The miserable politics of antitrust enforcement

A couple of weeks back, I wrote that “I don’t see a non-wonk constituency pushing for the intensity of antitrust enforcement that’s needed” to tackle the growing market power of hospital systems. I heard from a former student and antitrust expert, who had this to say (he asked me to keep his name out of it):

I agree with the general premise with a slight deviation. There’s been a lot of attention paid to antitrust in this election from the populist wings of both parties (e.g., the public commentary regarding the AT&T/Time Warner announcement). However, a lot of the frustration is misplaced by focusing on large conglomerate mergers or vertical mergers where the anticompetitive effects may be muted. There needs to be more attention paid to smaller—and more frequent—deals that don’t get the national press coverage.

In an email back to him, I bemoaned the lack of state enforcement. States have antitrust laws, too. Why don’t they take the lead given that hospital markets are geographically confined? He replied:

I’ve been equally surprised by the lack of independent state-level antitrust enforcement. Beyond mergers, issues like market allocation and price fixing among hospitals and/or independent practices deserve more scrutiny than they’ve otherwise received. State AGs will often piggyback on FTC cases … [because] they just don’t have the resources or technical know-how to bring independent actions. Most of the states combine their antitrust and consumer protection functions in a single, small office, and focus on the latter mission at the expense of the former.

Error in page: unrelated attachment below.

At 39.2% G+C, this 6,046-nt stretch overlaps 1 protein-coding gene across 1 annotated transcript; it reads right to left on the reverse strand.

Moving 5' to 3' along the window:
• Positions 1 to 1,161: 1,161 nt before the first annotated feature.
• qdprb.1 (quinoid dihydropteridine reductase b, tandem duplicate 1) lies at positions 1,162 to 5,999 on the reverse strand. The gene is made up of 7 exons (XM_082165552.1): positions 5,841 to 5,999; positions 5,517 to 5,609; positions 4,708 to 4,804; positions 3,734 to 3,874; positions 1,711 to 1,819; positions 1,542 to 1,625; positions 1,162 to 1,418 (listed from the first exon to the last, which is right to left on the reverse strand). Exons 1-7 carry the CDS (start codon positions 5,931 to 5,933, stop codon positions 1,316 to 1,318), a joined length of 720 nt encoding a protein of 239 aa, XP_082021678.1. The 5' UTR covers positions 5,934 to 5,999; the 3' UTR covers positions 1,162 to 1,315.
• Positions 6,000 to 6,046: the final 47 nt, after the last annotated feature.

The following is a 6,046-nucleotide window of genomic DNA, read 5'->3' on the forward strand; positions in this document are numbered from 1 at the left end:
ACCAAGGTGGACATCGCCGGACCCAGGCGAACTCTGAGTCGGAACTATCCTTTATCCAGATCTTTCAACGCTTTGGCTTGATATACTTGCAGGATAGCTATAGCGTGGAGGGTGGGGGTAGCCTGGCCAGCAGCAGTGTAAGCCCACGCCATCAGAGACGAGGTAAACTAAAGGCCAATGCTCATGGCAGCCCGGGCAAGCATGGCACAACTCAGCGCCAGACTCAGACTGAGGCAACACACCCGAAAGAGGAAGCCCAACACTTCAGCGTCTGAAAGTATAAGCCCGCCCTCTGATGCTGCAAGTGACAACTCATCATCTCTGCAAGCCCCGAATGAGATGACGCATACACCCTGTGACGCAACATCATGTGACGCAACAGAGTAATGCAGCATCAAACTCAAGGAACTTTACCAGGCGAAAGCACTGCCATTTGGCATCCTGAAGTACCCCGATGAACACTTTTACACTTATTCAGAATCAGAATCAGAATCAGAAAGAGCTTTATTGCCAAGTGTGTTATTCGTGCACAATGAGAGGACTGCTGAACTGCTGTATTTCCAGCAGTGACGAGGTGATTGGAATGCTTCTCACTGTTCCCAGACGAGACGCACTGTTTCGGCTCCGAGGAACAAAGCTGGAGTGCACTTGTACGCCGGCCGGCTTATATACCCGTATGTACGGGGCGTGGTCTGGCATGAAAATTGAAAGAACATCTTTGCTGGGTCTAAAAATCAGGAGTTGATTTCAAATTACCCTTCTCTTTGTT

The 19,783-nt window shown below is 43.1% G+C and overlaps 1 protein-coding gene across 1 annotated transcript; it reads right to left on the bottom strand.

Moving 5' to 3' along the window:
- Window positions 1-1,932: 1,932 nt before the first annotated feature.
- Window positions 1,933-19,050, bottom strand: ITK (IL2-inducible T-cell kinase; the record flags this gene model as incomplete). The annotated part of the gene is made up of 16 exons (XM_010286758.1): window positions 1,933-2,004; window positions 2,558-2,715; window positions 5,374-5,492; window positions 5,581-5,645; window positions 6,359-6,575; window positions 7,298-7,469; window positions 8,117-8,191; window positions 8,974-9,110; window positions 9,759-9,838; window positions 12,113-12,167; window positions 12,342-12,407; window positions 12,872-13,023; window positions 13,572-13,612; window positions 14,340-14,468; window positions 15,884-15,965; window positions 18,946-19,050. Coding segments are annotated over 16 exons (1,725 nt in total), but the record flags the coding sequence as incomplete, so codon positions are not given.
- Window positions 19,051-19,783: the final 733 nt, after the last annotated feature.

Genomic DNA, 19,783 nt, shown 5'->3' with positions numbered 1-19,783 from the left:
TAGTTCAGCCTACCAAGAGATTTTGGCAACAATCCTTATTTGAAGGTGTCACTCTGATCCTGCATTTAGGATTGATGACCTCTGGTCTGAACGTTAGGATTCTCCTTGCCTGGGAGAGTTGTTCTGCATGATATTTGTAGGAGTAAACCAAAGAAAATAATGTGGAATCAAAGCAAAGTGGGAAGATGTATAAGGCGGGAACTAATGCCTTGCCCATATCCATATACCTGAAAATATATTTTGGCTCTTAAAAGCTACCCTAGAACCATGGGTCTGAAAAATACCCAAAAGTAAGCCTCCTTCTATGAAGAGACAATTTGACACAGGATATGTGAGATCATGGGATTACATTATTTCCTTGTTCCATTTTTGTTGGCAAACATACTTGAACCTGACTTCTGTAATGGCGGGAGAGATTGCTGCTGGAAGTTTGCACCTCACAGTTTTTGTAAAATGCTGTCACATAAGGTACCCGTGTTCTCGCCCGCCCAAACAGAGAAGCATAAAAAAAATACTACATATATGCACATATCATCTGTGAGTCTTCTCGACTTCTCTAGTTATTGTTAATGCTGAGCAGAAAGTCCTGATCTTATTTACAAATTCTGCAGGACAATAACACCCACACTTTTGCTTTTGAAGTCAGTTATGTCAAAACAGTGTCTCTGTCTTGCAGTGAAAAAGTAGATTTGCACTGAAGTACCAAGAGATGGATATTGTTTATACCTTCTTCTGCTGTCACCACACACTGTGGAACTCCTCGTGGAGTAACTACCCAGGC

Perhaps too cynically, I also think state AGs are generally biding their time till they can run for governor or a Senate seat; angering major employers/corporations by blocking their mergers cuts into their potential contributions. And I suspect the interest level in state-level merger control is sensitive to industries to a greater degree than is federal antitrust. There’s a great empirical political economy dissertation to be written on the effects of political contributions and industry on state-level antitrust enforcement.

Depending on what the Trump administration does, all that could change. I don’t take see Trump’s comments on the AT&T/Time Warner deal as a pro-antitrust enforcement posture. It’s more likely he’s willing to take on media and telecom conglomerates and is generally antagonistic or agnostic towards antitrust beyond that narrow field. States may have to pick up the mantle.

When it comes to hospital consolidation, it seems that federal antitrust enforcers can’t and state antitrust enforcers won’t.


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